Satellite Images vs. Aerial Images: Different Technologies, Different Applications
If you’ve ever zoomed in on Google Maps to get up close and personal with downtown Paris or virtually cruised the Las Vegas Strip from high above on Google Maps, you’ve probably been awed by the clarity of the images. How can a satellite produce such pristine images from hundreds of miles out in space?
The short answer? They can’t.
In A Nutshell: Satellite Images Have a Wider Field of View but Less Clarity
Aerial imagery, like most of the best quality images on Google Maps, and satellite imagery are two different types of data that have their own benefits and drawbacks. SkyFi is currently focused on making satellite imagery more affordable and accessible to the average consumer through our mobile and web applications, even though aerial imagery will soon find a home on our platform, as well.
Understanding the Differences Between Aerial and Satellite Imagery on Google Maps
Regardless of how Google Maps labels them, only the widest-angle shots use satellite images. On images showing continents and states, you’ll see government satellites such as Landsat or Copernicus listed among the sources Google credits for the stitched-together pictures it displays. As you zoom in, Landsat disappears from the credits when the image covers about 40 miles in width – about the size of Oahu, Hawaii. The University of Virginia explains that “in both Google Maps and Google Earth you’ll see a copyright notice along the bottom of the screen identifying Google’s imagery source. This notice changes as you zoom in according to the imagery resolution provided by each vendor.” Get closer, and all third-party sources fall off the credit list, leaving only Google. This is where aerial photography takes over.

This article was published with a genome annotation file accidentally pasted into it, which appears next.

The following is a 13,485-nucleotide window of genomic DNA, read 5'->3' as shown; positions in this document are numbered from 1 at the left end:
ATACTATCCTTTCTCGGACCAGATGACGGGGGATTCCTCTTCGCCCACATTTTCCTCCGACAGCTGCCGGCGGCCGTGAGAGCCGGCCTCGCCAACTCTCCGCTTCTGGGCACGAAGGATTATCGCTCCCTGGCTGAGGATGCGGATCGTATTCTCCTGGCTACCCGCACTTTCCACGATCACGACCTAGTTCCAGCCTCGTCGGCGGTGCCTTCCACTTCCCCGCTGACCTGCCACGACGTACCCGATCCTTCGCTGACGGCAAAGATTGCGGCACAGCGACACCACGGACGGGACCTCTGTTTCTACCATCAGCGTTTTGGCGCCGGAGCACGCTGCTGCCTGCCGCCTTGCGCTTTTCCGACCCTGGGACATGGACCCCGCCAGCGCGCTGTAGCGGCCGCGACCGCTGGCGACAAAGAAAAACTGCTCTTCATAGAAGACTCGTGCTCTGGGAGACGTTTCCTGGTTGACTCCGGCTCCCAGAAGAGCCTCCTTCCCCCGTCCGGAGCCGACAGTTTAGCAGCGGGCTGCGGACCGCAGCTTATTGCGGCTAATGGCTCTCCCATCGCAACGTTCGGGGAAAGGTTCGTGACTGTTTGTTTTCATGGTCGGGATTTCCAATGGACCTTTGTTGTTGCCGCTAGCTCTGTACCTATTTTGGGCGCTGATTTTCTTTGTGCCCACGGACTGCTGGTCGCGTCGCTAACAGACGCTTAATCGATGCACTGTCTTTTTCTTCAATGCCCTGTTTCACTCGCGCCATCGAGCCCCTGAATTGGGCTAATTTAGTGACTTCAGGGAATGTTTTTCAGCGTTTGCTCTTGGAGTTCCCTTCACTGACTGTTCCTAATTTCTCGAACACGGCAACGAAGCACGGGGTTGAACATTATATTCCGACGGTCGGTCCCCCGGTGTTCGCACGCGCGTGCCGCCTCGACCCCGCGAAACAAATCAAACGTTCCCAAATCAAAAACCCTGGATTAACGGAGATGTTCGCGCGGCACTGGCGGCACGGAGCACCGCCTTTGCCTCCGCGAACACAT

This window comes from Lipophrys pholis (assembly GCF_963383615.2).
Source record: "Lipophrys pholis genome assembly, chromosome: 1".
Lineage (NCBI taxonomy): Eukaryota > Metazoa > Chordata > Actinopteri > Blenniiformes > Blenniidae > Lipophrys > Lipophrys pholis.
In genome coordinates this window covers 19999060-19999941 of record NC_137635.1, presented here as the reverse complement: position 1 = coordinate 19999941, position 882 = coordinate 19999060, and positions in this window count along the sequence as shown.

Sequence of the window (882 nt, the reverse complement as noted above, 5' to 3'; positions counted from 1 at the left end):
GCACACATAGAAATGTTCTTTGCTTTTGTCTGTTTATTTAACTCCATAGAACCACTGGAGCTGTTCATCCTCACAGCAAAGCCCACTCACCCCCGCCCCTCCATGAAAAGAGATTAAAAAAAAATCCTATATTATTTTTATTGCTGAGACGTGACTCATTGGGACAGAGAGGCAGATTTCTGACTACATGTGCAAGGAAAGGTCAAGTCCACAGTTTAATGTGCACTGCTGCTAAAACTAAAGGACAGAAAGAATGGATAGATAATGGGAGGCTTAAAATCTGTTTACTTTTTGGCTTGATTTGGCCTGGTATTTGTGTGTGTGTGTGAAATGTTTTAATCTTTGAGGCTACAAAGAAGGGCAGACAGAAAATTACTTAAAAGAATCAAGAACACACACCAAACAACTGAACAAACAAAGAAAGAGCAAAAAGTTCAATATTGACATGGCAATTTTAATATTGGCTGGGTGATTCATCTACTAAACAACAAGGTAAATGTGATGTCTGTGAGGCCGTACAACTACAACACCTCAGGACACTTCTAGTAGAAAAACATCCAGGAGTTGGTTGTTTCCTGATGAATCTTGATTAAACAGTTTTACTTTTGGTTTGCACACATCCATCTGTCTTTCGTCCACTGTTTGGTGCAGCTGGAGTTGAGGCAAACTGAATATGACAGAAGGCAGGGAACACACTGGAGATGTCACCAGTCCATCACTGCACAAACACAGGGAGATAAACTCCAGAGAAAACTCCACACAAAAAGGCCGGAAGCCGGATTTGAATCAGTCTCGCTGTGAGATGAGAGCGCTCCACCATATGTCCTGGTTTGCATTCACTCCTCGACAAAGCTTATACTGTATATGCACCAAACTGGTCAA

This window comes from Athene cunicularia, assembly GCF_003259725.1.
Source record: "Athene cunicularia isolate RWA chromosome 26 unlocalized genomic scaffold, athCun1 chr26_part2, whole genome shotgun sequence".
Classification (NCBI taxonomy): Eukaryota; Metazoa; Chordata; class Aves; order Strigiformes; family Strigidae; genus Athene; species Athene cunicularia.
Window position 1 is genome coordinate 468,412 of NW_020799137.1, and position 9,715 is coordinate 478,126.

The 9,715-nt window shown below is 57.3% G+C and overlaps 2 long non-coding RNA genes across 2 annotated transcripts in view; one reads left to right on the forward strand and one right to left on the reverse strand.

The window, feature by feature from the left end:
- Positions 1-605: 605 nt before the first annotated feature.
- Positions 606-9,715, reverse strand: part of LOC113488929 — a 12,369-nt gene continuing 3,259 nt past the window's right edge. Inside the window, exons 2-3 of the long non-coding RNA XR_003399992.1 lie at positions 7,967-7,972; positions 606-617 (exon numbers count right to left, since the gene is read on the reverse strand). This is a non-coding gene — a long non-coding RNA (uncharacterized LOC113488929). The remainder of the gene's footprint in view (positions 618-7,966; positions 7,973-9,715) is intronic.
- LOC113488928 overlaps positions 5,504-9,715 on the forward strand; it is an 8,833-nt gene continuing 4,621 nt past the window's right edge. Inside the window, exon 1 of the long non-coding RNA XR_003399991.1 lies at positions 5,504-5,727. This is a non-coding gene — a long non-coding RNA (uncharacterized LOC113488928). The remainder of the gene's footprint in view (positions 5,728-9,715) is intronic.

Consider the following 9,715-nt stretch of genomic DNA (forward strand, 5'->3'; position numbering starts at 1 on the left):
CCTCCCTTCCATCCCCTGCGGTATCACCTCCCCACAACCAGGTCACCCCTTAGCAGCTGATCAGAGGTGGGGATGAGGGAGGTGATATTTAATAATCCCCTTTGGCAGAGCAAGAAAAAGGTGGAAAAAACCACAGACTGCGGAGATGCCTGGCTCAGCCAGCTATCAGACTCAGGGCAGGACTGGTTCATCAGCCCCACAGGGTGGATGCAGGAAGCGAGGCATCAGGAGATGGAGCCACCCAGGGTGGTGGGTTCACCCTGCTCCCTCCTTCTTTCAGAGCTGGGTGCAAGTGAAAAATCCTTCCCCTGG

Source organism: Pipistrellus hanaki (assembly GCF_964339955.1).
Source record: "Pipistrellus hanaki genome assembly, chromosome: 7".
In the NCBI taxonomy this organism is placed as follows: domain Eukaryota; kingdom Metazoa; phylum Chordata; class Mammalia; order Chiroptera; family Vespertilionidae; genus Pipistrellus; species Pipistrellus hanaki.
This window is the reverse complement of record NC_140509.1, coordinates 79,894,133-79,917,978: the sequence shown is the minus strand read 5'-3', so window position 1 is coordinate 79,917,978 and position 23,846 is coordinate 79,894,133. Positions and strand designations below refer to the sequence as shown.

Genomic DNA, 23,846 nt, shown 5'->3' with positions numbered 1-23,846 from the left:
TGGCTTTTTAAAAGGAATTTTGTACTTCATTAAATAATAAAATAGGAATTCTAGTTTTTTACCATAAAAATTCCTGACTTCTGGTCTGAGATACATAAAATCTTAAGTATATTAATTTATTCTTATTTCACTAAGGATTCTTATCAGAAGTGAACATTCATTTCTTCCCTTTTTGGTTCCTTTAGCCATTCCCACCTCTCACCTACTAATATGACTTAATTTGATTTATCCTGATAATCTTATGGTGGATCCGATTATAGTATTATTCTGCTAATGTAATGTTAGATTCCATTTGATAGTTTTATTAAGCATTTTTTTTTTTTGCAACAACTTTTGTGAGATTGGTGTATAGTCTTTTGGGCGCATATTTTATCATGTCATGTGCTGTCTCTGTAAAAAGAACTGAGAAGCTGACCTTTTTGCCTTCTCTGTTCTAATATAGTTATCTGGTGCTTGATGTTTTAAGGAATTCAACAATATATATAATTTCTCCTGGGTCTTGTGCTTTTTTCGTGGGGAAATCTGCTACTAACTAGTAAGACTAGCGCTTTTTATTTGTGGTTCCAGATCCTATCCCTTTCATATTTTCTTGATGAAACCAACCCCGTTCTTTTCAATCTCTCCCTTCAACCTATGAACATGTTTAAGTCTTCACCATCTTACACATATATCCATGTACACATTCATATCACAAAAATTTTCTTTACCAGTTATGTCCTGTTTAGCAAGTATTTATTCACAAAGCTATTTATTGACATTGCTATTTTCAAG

The highest-resolution pictures – shots where you can count each individual tree in a grove or each iron beam in the Eiffel Tower – are taken from much closer to the ground than satellites. Aerial images are photographs snapped from airplanes, drones, balloons, and even kites passing or hovering only a few hundred to several thousand feet above the surface of the earth. This proximity to their subjects allows high-clarity shots that look beautiful on your computer or cell phone screen.
True satellite imagery obtained from sensors orbiting 300 to 400 miles (~475 to 650 km) above Earth are not intended to match the resolution that aerial photography can manage, as satellites by their nature have a much larger field of view than aerial sensors. Think of it this way: if you go to an art museum and stand next to a painting, you will be able to make out every detail. Take a few steps back and you can see the gallery wall but not each painting as clearly. Back up even further and you can see a gorgeous collection but you won’t be able to study the brushstrokes. With imagery, the detail that can be represented by each pixel changes based on your distance, field of view, and atmospheric factors, meaning aerial data quality will surpass satellite imagery in most circumstances.